Information about NetBSD 1.3
NetBSD 1.3 was the sixth release of the NetBSD operating system, and was
released on January 4, 1998.
The latest patch release, NetBSD 1.3.3, was released on December
23, 1998. It fixed bugs and added some new hardware support. It is
recommended that users upgrade where possible. A list of the changes
for 1.3.3 is available.
On January 23rd, 1999, the
NetBSD/current scheduler was modified to significantly improve the
interactive performance under X while compiling or performing other
tasks. A patch
for the NetBSD 1.3 series is available.
NetBSD 1.3 included binaries for the following architectures:
Building upon the successful NetBSD 1.2 release, we have provided
numerous and significant functional enhancements, including support
for many new devices, integration of many bug fixes, new and updated
kernel subsystems, and many userland enhancements. The results of
these improvements is a stable operating system fit for production use
that rivals most commercially available systems.
It is impossible to summarize the 18 months of development that went
into the NetBSD 1.3 release. Some of the significant changes include:
- Support for machine independent device drivers has been
radically improved with the addition of the "bus.h" interface,
providing a high quality abstraction for machine and
architecture independent device access.
- The bus_dma interface has also been integrated, providing a
machine-independent abstraction for DMA mapping. This permits many
good things, including (among many) clean multi-platform
bounce buffer support.
- Framework support for ISA "Plug and Play" has been added, as
well as support for numerous "Plug and Play" devices.
- APM support has been added to NetBSD/i386.
- An initial cut of multi-platform PCMCIA support has been added.
- Support for ATAPI devices (initially just ATAPI CD-ROM drives)
has been added.
- Support for Sun 3/80s (sun3x architecture) has been added.
- Support for R4000 DECstations has been added.
- Integration/merger of 4.4BSD Lite-2 sources into userland
programs has nearly been completed.
- Most of userland now compiles with high levels of gcc warnings
turned on, which has lead to the discovery and elimination of
- The i386 boot blocks have been completely replaced with a new,
libsa based two stage boot system. This has permitted
integration of compressed boot support (see below).
- Many ports now support booting of compressed kernels, and
feature new "Single Floppy" install systems that boot
compressed install kernels and ramdisks. We intend to do
substantial work on improving ease of installation in the
- "ypserv" has been added, thus completing our support for the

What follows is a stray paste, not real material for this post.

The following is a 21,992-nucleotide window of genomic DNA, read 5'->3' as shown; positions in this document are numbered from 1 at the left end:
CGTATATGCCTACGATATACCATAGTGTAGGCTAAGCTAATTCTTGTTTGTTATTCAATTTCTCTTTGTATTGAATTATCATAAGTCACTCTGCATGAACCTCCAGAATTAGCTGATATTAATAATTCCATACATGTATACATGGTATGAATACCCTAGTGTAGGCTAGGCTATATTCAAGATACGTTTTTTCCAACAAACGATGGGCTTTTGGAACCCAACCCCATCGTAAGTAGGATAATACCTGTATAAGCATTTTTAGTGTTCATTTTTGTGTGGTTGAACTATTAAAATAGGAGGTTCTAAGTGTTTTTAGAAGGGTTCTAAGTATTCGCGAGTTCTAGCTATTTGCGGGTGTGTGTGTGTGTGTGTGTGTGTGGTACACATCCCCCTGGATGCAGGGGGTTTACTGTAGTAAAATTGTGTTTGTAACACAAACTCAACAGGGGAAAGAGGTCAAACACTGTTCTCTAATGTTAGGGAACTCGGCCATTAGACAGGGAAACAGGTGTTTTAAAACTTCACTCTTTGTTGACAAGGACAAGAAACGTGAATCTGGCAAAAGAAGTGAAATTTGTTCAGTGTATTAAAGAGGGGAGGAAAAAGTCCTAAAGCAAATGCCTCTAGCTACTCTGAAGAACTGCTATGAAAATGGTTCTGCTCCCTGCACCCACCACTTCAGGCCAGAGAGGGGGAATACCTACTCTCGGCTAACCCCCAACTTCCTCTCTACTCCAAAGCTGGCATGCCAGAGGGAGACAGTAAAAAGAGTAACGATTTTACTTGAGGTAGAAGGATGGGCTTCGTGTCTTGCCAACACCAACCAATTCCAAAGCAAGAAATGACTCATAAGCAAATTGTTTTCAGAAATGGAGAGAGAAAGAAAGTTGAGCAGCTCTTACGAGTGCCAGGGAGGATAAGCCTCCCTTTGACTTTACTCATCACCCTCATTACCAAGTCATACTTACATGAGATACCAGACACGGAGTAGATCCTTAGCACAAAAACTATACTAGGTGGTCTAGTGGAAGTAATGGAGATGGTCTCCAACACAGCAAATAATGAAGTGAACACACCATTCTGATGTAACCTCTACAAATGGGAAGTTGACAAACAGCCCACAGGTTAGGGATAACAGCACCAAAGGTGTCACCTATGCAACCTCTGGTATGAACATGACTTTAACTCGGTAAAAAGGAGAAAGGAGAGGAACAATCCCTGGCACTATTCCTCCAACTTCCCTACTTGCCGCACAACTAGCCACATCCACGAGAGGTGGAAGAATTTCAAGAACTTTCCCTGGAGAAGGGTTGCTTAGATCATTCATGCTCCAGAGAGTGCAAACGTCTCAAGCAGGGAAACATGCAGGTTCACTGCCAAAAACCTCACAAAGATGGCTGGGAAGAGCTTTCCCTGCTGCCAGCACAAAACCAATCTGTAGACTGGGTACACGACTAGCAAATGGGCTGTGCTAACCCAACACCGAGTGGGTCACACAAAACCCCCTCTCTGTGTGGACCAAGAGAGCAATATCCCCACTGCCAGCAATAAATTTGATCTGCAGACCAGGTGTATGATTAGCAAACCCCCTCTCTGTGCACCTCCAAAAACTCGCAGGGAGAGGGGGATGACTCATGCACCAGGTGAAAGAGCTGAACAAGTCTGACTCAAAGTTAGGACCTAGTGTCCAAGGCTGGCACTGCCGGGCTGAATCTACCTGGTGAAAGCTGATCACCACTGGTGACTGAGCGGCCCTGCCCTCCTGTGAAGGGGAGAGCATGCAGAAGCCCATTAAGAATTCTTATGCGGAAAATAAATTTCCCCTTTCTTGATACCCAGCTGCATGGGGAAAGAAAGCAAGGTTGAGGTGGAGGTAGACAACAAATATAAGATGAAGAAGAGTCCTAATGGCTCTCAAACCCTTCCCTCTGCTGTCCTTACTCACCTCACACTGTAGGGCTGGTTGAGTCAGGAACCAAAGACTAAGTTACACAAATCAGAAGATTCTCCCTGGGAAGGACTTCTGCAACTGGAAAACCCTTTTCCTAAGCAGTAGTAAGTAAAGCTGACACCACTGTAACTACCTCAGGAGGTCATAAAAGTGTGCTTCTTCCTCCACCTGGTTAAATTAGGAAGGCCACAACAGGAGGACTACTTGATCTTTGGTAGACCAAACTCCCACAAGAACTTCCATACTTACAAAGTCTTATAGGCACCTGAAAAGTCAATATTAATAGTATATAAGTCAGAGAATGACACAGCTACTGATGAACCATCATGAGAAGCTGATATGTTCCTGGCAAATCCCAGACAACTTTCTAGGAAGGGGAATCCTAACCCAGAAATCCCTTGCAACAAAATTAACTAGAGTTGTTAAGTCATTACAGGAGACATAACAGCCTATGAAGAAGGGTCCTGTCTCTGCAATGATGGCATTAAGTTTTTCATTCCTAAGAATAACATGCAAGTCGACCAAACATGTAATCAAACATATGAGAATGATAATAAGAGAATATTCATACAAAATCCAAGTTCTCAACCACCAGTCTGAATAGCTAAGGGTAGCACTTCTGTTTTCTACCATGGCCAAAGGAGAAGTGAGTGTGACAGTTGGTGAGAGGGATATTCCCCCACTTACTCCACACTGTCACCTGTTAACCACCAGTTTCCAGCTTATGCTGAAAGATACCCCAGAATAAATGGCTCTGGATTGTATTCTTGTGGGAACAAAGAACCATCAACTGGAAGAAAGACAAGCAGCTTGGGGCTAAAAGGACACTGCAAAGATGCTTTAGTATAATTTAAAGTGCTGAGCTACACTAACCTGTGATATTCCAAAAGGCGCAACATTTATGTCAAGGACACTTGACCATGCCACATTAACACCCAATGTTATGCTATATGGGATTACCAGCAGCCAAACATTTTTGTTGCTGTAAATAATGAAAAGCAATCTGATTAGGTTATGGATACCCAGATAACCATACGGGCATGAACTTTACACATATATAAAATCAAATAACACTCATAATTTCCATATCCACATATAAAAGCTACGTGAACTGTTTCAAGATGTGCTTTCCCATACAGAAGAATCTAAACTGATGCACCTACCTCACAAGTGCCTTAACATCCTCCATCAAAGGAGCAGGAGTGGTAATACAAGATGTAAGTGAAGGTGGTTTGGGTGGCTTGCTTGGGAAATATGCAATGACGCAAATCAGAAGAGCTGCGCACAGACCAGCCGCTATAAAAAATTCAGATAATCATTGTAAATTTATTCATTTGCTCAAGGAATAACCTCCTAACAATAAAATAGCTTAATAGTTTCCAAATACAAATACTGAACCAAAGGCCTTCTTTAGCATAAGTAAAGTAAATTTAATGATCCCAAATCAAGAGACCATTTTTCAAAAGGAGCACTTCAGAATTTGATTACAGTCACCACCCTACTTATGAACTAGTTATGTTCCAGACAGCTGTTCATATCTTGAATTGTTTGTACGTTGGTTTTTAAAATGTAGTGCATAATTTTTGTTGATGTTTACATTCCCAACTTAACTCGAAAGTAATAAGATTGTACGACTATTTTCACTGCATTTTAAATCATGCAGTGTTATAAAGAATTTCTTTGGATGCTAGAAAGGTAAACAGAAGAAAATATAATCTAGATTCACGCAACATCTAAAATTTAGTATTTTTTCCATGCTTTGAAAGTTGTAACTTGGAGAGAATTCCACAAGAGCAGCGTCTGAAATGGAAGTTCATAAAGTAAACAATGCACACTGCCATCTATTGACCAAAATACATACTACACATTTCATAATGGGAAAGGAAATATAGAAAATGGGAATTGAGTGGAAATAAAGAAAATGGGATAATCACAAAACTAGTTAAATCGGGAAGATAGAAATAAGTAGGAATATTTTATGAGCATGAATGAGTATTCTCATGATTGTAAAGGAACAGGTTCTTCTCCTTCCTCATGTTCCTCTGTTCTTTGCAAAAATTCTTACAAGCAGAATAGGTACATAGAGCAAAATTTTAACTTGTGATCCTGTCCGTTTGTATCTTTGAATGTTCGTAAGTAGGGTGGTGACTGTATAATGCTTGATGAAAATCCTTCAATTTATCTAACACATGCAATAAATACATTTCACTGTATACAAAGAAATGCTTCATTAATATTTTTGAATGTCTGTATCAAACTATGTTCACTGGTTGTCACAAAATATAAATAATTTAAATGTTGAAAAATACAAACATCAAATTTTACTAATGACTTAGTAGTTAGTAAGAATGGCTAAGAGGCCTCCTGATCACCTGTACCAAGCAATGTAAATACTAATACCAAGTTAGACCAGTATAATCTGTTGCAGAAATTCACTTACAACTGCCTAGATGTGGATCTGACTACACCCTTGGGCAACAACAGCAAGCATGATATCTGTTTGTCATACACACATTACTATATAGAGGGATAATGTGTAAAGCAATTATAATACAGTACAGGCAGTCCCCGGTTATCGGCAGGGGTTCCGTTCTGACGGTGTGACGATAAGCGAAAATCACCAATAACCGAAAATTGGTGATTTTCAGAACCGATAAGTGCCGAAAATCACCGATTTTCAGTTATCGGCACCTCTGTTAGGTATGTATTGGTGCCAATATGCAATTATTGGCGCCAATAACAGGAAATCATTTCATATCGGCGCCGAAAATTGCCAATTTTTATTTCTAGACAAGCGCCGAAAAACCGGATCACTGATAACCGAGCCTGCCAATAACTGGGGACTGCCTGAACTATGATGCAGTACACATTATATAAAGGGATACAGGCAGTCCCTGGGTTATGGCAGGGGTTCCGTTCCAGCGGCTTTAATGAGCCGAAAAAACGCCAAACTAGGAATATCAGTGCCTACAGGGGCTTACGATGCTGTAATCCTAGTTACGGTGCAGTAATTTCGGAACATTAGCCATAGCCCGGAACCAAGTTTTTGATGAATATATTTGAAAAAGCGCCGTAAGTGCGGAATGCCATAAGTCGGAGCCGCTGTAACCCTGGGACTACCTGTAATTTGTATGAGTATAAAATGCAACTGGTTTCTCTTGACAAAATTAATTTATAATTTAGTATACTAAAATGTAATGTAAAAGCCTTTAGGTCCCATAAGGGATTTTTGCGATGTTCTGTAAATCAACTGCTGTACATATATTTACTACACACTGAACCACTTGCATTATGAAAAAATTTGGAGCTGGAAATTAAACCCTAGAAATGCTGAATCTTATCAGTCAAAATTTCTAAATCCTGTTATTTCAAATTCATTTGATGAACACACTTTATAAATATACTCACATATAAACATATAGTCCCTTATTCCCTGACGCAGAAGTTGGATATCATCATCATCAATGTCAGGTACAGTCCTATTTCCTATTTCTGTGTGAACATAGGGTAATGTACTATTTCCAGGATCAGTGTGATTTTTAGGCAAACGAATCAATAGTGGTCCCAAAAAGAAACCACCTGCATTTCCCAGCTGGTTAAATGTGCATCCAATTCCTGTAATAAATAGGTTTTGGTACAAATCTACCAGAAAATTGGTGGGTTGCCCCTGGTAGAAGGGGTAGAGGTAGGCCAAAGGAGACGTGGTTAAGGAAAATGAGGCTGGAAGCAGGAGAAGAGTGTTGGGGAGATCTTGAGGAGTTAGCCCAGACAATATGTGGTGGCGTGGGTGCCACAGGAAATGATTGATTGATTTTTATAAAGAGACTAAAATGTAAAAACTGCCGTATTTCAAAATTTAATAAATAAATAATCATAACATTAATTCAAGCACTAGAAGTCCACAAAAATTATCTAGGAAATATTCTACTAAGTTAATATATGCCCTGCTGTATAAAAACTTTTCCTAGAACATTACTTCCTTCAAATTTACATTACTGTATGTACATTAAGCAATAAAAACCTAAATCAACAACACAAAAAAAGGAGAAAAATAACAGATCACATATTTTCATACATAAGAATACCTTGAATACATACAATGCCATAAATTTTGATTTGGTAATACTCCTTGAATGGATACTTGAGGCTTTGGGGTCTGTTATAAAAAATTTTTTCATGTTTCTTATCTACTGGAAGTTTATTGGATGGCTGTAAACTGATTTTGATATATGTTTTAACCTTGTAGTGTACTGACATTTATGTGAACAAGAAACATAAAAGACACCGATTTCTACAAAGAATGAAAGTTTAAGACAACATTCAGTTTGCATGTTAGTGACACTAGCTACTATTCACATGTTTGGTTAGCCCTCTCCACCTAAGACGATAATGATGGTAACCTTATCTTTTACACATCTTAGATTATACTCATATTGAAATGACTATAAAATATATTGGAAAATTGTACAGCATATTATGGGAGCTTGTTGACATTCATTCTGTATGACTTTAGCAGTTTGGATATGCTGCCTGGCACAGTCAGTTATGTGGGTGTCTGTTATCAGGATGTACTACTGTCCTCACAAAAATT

"yp" network information system suite.
- Support for the Linux "ext2fs" filesystem and for FAT32 "msdosfs"
filesystems has been added.
- TCP now has a SYN "compressed state engine" which provides
increased robustness under high levels of received SYNs (as in
the case of "SYN flood" attacks.) (Much of this code was
derived from sources provided by BSDI.)
- An initial implementation of Path MTU discovery has been
integrated (though it is not turned on by default).
- An initial kernel based random number generator pseudodevice has
- Several major fixes have been integrated for the VM subsystem,
including the fix of a notorious VM leak, improved
synchronization between mmap()ed and open()ed files, and
massively improved performance in low real memory conditions.
- A new swap subsystem has radically improved configuration and
management of swap devices and adds swapping to files.
- Userland ntp support, including xntpd, has been integrated.
- The audio subsystems have been substantially debugged and
improved, and now offer substantial emulation of the OSS audio
interface, thus providing the ability to cleanly run emulated
Linux and FreeBSD versions of sound intensive programs.
- A "packages" system has been adapted from FreeBSD and will
provide binary package installations for third party
- The XFree86 X source tree has been made a supported part of
the NetBSD distribution, and X servers (if built for this
port), libraries and utilities are now shipped with our releases.
- The ftp(1) program has been made astoundingly overfunctional.
It supports command line editing, tab completion, status bars,
automatic download of URLs specified on the command line,
firewall support and many other features.
- All ports now use "new" config. Old config has been laid to rest.
- The ARP subsystem and API has been rewritten to make it less
- A new if_media subsystem has been added which allows network
interfaces to be configured using media type names rather than
device-specific mode bits.
- Many kernel interface manual pages have been added to manual
- Several ports support much more hardware.
- Many updates to bring NetBSD closer to standards compliance.
- Most third party packages have been updated to the latest stable
As has been noted, there have also been innumerable bug fixes.
Kernel interfaces have continued to be refined, and more subsystems
and device drivers are shared among the different ports. You can look
for this trend to continue.
NetBSD 1.3 also includes some refinement to the NetBSD binary emulation
system (which includes FreeBSD, HP-UX, iBCS2, Linux, OSF/1, SunOS, SVR4,
Solaris and Ultrix compatibility), bringing NetBSD closer to the goal of
making the emulation as accurate as possible.
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